Dutch Central Bank Seizes Dutch Bank After Bank Run, Sketchy Business Practices
The most curious part here, and one which should be of special importance to Americans who are still under the delusion that the FDIC protects any amount of their deposits, is that DSB customers can't get to their money. So if you hear whisperings of your bank in trouble, don't be the guy standing at the end of the line. That's all I'm saying.
The Dutch Central Bank, or DNB, said Monday it has taken control of struggling DSB Bank NV as talks with a consortium of Dutch banks failed to agree a support plan for it following recent heavy deposit withdrawals.
The DNB asked a Dutch court to be allowed to take control of DSB Bank after its solvency came "under great pressure" as account holders withdrew cash.
DSB Bank, a nonlisted business with a balance sheet worth about €8 billion, hit difficulties after the Dutch financial authority, AFM, put it under investigation several weeks ago for allegedly trying to sell mortgage customers additional expensive insurance policies. AFM had previously fined DSB Bank €120,000 in August for making it a condition of loans that borrowers took out insurance.
In the past week two Dutch customer associations urged DSB Bank clients to withdraw their savings and deposits.
Over the weekend the Dutch central bank, the finance ministry and a consortium of two listed Dutch banks, ING Groep NV and SNS Reaal NV, and three non-listed banks, Rabobank, ABN Amro and Fortis Bank Netherlands, attempted to find a solution to DSB Bank's problems. They finally decided that its financial situation was too risky, the Dutch finance ministry said Monday.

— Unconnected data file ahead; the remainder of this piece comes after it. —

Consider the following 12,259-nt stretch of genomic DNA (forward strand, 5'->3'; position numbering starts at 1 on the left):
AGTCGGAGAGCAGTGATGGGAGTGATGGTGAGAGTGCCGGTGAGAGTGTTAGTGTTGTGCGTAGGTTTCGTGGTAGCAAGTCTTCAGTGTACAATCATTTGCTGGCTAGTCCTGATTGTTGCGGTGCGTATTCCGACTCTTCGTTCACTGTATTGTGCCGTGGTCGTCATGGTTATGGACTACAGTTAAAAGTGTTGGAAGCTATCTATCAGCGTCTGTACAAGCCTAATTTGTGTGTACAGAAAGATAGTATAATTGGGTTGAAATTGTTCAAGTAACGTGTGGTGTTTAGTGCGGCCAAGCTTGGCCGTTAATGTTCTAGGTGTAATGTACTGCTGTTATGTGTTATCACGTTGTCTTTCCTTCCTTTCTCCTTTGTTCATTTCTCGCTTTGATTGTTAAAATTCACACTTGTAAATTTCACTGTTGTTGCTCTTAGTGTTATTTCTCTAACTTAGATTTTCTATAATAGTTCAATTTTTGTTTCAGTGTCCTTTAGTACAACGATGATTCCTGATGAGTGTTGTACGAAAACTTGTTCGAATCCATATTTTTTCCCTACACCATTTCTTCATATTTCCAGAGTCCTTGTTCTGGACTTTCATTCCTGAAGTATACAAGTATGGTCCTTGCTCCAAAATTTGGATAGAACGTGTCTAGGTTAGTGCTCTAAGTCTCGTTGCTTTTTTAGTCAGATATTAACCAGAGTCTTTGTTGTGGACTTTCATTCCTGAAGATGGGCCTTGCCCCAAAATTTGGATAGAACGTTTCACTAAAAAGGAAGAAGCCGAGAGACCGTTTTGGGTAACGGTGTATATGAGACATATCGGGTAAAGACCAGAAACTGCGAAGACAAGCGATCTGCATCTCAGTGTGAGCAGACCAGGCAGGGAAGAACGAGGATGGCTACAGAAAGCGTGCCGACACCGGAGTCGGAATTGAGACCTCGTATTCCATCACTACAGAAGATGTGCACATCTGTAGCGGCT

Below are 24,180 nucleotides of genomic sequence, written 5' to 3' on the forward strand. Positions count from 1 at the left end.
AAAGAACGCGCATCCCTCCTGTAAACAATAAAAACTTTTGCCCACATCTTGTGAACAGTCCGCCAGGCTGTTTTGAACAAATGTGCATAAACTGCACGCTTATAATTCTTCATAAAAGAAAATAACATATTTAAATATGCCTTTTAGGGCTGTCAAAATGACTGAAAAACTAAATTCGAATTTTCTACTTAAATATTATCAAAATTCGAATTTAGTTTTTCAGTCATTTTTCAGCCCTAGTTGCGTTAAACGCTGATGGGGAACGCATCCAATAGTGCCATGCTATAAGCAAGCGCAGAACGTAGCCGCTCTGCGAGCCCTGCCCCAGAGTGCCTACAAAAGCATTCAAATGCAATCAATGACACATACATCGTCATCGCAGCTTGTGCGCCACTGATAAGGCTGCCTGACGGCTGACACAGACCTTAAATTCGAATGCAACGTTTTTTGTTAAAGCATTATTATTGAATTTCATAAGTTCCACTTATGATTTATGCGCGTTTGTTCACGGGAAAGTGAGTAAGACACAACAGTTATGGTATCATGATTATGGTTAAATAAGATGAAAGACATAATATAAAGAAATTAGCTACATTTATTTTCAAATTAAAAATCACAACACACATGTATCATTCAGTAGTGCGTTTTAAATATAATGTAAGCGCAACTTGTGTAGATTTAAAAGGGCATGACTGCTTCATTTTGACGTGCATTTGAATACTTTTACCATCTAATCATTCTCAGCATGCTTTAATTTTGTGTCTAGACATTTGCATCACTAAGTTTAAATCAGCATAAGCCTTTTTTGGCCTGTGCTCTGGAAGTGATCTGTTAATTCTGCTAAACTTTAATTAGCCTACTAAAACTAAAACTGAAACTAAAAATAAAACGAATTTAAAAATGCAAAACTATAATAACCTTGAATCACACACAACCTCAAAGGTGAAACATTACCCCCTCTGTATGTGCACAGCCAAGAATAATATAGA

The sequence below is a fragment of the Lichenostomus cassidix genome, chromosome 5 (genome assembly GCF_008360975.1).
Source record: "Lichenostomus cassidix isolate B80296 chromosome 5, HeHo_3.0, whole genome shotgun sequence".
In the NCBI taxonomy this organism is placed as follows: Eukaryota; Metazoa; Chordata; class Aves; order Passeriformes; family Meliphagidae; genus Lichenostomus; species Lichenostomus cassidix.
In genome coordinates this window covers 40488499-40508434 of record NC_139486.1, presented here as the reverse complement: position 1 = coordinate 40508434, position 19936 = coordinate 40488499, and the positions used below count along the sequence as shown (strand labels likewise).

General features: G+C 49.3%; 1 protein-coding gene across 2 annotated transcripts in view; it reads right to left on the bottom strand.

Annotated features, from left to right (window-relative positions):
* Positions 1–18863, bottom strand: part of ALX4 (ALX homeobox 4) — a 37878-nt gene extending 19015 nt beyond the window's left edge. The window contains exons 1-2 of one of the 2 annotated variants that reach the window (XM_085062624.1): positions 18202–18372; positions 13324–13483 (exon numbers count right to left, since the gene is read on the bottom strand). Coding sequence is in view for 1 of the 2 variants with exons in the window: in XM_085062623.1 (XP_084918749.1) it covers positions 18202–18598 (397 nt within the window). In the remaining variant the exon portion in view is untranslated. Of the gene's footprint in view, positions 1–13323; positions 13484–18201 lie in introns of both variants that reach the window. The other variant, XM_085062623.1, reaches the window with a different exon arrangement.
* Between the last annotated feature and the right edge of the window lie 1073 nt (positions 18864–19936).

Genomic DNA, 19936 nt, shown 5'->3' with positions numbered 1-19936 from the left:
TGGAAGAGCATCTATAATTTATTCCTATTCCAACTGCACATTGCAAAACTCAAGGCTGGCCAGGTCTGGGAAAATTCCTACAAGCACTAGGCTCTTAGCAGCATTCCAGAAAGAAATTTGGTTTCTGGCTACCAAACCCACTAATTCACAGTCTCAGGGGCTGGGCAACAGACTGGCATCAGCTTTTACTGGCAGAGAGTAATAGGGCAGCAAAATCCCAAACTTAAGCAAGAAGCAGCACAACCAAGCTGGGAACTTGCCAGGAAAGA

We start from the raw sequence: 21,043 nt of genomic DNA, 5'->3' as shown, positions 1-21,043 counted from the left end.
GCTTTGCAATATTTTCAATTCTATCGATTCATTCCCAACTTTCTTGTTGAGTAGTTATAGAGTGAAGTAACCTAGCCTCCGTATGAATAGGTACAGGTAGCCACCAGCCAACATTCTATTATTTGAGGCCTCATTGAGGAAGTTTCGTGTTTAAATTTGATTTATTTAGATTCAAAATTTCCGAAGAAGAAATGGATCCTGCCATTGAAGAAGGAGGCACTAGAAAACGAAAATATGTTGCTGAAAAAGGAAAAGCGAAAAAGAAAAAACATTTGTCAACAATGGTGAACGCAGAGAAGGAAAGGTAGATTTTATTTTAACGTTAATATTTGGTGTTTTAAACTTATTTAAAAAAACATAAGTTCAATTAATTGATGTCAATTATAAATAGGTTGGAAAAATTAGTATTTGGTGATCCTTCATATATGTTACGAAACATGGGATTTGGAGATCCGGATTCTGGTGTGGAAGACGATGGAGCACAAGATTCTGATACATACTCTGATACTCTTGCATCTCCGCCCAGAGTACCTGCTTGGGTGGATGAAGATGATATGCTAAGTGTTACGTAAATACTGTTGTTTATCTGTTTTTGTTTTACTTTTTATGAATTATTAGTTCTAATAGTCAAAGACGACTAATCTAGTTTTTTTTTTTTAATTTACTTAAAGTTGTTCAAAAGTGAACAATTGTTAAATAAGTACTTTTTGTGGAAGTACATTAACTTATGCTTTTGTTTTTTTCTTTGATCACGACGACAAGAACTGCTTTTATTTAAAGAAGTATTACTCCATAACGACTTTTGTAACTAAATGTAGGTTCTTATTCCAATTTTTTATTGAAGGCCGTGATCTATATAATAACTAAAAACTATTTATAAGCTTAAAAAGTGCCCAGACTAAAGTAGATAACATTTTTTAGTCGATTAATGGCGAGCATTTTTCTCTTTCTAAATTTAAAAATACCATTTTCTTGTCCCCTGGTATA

The Dutch finance ministry also said that DSB Bank's problems weren't caused by the credit crisis, but by the bank's own business practices and uncertainty among its customers.
DSB Bank account holders don't have immediate access to their money. However, the DNB said DSB Bank clients can open accounts with other banks without going through the usual application process which can usually takes several weeks.
Under the Dutch deposit guarantee scheme, accounts of up to €100,000 are guaranteed by DNB and the scheme is funded jointly by the Dutch banks.
Well I bet DSB depositors feel dumb, don't they?
Jr Deputy Accountant humbly suggests here that you subscribe to Federal Reserve email alerts to find out what sort of trouble your bank might be in. Sticking your head in the sand won't make any of the trouble go away, sadly, but it could mean your money tied up in bureaucratic bullshit.
To those of you who have asked how I live without a bank, I promise I'll get into this later just for your sake. Seriously, it's easy. I get dirty looks at Chase when I sneer back at tellers "Open an account with you? You must be trippin." but it sure makes for fun bank trips.